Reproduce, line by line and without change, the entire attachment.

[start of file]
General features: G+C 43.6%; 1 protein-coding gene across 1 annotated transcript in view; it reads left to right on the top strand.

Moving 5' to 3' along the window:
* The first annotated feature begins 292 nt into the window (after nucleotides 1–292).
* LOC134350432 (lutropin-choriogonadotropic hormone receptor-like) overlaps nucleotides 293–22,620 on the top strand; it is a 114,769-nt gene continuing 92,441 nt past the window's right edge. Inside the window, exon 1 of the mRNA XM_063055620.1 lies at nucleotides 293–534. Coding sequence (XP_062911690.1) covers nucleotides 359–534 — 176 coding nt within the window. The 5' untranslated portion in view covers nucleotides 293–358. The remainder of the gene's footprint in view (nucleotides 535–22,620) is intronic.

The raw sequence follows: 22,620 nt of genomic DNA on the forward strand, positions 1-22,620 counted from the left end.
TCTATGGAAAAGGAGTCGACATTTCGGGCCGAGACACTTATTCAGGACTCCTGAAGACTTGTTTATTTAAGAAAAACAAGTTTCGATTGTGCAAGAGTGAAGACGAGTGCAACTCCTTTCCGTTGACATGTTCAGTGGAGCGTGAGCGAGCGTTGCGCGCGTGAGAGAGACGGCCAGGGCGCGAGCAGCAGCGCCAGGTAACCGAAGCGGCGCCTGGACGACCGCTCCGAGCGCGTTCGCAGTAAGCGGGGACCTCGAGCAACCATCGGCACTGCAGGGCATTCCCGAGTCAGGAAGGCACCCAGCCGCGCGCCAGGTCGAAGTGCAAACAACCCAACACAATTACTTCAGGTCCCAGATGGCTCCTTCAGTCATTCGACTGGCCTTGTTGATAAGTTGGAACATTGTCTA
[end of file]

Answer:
General features: G+C 43.6%; 1 protein-coding gene across 1 annotated transcript in view; it reads left to right on the top strand.

Moving 5' to 3' along the window:
* The first annotated feature begins 292 nt into the window (after nucleotides 1–292).
* LOC134350432 (lutropin-choriogonadotropic hormone receptor-like) overlaps nucleotides 293–22,620 on the top strand; it is a 114,769-nt gene continuing 92,441 nt past the window's right edge. Inside the window, exon 1 of the mRNA XM_063055620.1 lies at nucleotides 293–534. Coding sequence (XP_062911690.1) covers nucleotides 359–534 — 176 coding nt within the window. The 5' untranslated portion in view covers nucleotides 293–358. The remainder of the gene's footprint in view (nucleotides 535–22,620) is intronic.

The raw sequence follows: 22,620 nt of genomic DNA on the forward strand, positions 1-22,620 counted from the left end.
TCTATGGAAAAGGAGTCGACATTTCGGGCCGAGACACTTATTCAGGACTCCTGAAGACTTGTTTATTTAAGAAAAACAAGTTTCGATTGTGCAAGAGTGAAGACGAGTGCAACTCCTTTCCGTTGACATGTTCAGTGGAGCGTGAGCGAGCGTTGCGCGCGTGAGAGAGACGGCCAGGGCGCGAGCAGCAGCGCCAGGTAACCGAAGCGGCGCCTGGACGACCGCTCCGAGCGCGTTCGCAGTAAGCGGGGACCTCGAGCAACCATCGGCACTGCAGGGCATTCCCGAGTCAGGAAGGCACCCAGCCGCGCGCCAGGTCGAAGTGCAAACAACCCAACACAATTACTTCAGGTCCCAGATGGCTCCTTCAGTCATTCGACTGGCCTTGTTGATAAGTTGGAACATTGTCTA